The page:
Source: Aircraft Crashes Record Office, Geneva.
Like all modes of transportation, air transport is subject to accidents that can be due to human (67%) or technical (20%) causes, and rarely due to atmospheric conditions (6%). Since air accident statistics started to be systematically compiled, 54% of all accidents took place less than 10 km from an airport. 50% and 21% of all accidents took place during the landing and takeoff phases, respectively. The evolution of the yearly number of fatalities is quite revealing. Up to the early 1970s, the number of fatalities increased with some proportionality with the growth of air traffic. By the 1970s, in spite of substantial growth levels of air traffic, fatalities undertook a downward trend. This is jointly the outcome of better aircraft designs, improved pilot training, better navigation and control systems, as well as comprehensive accident management aiming at identifying the causes and then possible mitigation strategies.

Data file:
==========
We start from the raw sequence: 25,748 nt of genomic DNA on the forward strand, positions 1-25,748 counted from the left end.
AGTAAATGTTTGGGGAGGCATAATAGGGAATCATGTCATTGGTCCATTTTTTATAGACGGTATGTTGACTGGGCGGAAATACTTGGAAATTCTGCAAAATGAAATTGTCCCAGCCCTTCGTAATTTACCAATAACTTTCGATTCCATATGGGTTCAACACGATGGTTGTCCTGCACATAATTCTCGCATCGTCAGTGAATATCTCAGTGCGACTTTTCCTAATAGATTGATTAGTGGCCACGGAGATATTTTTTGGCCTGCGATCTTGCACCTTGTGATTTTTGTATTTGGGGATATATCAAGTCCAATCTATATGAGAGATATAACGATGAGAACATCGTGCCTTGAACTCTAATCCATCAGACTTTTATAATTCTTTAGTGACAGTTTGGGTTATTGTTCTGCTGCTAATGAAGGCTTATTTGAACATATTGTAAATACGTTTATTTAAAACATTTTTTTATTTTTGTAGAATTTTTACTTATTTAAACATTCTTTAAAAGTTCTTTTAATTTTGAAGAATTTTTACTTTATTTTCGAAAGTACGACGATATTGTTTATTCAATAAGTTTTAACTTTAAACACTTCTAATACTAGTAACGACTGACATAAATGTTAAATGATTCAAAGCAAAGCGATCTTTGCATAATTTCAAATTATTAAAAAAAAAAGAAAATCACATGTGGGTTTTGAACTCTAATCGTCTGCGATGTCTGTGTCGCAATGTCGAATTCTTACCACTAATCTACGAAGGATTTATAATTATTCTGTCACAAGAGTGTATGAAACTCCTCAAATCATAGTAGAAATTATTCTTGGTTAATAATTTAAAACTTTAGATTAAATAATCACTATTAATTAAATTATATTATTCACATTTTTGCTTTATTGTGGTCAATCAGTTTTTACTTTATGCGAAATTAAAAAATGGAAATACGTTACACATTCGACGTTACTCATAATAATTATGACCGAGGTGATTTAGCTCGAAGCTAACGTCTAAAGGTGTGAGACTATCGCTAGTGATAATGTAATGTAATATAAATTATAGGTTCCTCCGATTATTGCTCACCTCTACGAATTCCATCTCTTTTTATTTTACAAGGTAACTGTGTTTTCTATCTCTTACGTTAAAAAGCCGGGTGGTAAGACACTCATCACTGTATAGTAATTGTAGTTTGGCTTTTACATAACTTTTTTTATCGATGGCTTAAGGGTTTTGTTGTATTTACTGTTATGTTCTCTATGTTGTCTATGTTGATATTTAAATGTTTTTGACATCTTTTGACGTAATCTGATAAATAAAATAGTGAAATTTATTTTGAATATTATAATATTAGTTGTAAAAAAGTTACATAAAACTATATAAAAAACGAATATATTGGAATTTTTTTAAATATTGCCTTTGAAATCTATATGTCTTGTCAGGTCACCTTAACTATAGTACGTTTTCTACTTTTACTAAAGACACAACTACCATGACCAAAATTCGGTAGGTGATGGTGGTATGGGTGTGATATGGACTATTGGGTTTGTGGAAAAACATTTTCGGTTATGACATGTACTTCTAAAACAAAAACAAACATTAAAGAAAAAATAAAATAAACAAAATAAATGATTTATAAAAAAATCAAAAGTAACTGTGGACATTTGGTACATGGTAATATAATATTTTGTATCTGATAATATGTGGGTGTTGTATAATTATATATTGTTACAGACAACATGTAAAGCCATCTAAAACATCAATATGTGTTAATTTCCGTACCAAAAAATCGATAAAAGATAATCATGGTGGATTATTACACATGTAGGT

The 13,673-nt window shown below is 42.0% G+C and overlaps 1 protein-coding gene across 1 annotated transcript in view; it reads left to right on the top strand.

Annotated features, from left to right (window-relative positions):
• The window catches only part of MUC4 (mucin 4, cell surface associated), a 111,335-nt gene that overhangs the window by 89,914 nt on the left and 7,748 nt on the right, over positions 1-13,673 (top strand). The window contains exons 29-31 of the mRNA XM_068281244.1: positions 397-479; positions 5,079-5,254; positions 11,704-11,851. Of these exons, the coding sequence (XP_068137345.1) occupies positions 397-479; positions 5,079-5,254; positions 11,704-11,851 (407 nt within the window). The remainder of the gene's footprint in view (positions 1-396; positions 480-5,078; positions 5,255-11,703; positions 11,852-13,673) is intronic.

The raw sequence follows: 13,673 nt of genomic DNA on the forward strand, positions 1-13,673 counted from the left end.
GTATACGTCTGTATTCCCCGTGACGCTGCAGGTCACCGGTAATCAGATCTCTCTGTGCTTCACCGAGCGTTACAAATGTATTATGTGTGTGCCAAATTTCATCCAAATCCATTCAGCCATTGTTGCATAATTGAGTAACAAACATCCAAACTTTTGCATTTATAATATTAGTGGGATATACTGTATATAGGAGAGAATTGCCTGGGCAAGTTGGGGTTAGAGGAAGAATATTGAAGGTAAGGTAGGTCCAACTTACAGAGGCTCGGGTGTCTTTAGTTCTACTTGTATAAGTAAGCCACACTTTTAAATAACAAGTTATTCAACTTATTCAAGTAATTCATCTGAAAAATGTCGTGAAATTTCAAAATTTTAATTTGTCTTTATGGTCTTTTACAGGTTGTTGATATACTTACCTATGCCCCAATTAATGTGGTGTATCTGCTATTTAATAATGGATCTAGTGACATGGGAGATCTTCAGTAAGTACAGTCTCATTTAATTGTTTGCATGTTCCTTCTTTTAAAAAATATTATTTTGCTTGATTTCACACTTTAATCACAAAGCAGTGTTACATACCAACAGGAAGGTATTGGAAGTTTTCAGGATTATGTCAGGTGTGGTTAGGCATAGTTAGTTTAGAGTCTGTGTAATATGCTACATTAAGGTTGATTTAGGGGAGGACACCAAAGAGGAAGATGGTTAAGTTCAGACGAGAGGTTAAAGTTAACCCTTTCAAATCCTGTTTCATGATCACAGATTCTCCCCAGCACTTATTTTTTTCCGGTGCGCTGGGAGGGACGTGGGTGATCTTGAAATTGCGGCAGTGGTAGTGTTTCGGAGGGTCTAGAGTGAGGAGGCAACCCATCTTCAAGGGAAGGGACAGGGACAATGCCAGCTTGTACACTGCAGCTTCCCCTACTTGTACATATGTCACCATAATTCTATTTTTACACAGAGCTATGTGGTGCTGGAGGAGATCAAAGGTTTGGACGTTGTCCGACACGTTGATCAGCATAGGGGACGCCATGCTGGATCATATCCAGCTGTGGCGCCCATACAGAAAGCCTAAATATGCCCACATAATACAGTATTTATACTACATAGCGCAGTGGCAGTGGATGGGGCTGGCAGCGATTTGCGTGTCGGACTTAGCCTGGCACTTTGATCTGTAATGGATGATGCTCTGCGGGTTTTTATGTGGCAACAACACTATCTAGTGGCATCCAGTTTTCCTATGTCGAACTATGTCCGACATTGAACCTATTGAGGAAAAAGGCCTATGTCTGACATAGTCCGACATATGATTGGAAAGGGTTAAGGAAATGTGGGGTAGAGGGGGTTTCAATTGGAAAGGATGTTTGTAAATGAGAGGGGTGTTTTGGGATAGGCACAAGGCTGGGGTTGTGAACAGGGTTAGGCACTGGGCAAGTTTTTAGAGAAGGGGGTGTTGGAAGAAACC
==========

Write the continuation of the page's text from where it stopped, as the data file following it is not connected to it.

For instance, on August 2, 1985, Delta Flight 191 from Fort Lauderdale ran into a developing thunderstorm and wind shear conditions on its final approach to Dallas / Fort Worth Airport (DFW). The strong and unstable winds forced the plane, a Lockheed L-1011, to hit the ground before the runway, resulting in 135 fatalities. An investigation of the cause of the accident incited substantial revisions in airport emergency procedures and upgrades in weather detection equipment. On June 1, 2009, Air France Flight 447, en route from Rio de Janeiro to Paris, crashed in the Atlantic Ocean, of the coast of Brazil. Temporarily defective air sensor speed readings due to ice accumulation and pilot error caused an aerodynamic stall that crashed the plane, resulting in 228 fatalities. After investigation, it was recommended better training concerning stall recovery at high altitudes and that planes be retrofitted with heated airspeed sensors. Therefore, the safety record of air transportation continues to improve.